27 February 2015
This week, the Genomics Education Programme of Health Education England has release two new short films about rare diseases aimed at the public and health professionals.
Rare diseases are of course, collectively, not really very rare at all, affecting over three million people in the UK alone. However, individually they may be exceedingly rare indeed and so it is not surprising that so few people, even within the NHS, may know little if anything about such conditions.
The new films were produced in partnership with the Department of health and through collaboration with Rare Disease UK, SWAN UK (Syndromes Without A Name), patients and clinicians. They aim to raise awareness of rare disease in general and the diagnostic process in particular, and have been launched ahead of Rare Disease Day on Saturday 28 February.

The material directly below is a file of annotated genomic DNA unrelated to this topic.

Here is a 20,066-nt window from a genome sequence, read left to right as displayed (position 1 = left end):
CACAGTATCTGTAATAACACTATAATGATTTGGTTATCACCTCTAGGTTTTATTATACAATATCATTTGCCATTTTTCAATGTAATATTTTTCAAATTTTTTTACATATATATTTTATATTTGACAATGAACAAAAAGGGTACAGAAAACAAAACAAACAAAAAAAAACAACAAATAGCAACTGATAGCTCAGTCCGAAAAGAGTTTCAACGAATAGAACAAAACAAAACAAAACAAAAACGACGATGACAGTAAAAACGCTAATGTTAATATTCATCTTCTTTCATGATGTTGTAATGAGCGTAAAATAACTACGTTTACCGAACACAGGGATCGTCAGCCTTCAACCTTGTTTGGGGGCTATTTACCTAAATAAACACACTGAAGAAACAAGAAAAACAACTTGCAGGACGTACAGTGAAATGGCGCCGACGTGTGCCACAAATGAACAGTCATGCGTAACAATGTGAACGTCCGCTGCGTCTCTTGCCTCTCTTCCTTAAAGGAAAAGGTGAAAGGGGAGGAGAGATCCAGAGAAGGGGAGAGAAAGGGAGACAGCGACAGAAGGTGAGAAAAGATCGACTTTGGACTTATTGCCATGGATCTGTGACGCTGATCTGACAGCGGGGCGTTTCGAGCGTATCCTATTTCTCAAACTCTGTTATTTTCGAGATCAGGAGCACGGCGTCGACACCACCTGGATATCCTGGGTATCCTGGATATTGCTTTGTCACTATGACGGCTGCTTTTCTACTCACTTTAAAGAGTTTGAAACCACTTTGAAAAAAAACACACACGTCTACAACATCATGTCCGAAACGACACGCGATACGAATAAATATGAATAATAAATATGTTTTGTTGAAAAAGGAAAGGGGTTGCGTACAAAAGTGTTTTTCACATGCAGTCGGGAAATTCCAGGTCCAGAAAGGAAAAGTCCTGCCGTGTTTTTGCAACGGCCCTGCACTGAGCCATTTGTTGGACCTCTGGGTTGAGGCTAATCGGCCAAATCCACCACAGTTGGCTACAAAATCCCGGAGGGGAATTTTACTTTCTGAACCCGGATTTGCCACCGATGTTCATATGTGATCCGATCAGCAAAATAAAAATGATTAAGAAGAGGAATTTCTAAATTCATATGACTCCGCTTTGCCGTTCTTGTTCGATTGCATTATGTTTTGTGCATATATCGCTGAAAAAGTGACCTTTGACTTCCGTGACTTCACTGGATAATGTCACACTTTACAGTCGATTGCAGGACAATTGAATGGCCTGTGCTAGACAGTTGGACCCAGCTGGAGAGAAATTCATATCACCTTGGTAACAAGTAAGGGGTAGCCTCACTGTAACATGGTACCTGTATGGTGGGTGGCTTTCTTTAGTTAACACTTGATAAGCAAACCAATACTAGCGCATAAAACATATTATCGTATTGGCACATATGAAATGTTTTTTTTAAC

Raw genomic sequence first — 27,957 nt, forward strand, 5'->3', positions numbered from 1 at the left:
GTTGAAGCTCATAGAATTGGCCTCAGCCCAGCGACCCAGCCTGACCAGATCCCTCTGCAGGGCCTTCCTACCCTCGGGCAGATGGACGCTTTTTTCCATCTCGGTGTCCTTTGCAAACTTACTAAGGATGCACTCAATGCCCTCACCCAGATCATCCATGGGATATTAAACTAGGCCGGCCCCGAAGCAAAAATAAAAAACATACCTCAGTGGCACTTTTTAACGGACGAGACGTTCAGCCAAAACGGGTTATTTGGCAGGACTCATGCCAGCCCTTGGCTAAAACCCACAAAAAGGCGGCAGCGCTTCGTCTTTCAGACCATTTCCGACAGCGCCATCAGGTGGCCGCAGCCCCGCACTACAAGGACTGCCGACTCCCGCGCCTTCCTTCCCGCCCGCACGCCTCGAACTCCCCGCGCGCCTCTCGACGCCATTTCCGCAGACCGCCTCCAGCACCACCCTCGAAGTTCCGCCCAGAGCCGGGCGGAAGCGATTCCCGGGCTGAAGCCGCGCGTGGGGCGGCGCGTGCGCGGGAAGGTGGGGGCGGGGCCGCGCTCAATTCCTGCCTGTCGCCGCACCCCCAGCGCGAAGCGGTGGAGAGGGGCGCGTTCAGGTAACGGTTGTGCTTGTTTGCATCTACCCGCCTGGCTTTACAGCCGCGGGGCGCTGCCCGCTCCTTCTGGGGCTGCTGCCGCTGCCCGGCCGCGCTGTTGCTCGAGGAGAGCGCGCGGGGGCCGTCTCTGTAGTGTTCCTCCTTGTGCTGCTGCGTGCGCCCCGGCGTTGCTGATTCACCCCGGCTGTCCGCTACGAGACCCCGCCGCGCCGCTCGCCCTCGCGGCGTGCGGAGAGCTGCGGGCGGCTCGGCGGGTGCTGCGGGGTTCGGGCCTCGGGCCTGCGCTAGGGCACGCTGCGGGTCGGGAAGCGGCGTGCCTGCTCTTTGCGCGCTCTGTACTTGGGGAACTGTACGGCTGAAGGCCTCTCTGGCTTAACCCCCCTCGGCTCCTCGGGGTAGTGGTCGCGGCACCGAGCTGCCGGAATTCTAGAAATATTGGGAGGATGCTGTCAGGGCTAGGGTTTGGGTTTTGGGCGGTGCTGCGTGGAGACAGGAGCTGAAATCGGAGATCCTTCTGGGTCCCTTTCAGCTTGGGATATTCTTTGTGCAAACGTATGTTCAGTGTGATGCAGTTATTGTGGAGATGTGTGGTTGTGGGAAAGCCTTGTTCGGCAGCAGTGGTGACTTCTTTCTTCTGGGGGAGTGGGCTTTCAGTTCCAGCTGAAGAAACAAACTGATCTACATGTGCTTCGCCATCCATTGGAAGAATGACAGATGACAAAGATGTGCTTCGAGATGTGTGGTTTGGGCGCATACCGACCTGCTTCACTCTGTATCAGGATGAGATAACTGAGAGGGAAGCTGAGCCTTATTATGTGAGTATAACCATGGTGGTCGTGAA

The first film summarises the experience of a family who waited more than seven years for the diagnosis of Batten disease (a rare neurodegenerative disease) to be made for their son – something finally achieved through the Deciphering Developmental Disorders project, in many senses a forerunner of the recent 100,000 Genomes Project that will now be performing whole genome sequencing in the quest for diagnosis for rare disease patients, among others.
The second film explores the 100,000 Genomes Project specifically and provides advice for clinicians on supporting families affected by a rare disease.
In an accompanying blog, Professor Anneke Seller notes that efforts to support people in the rare disease diagnostic process “are showing the enormous potential that genomic technologies have to transform the quality of life for millions of people”.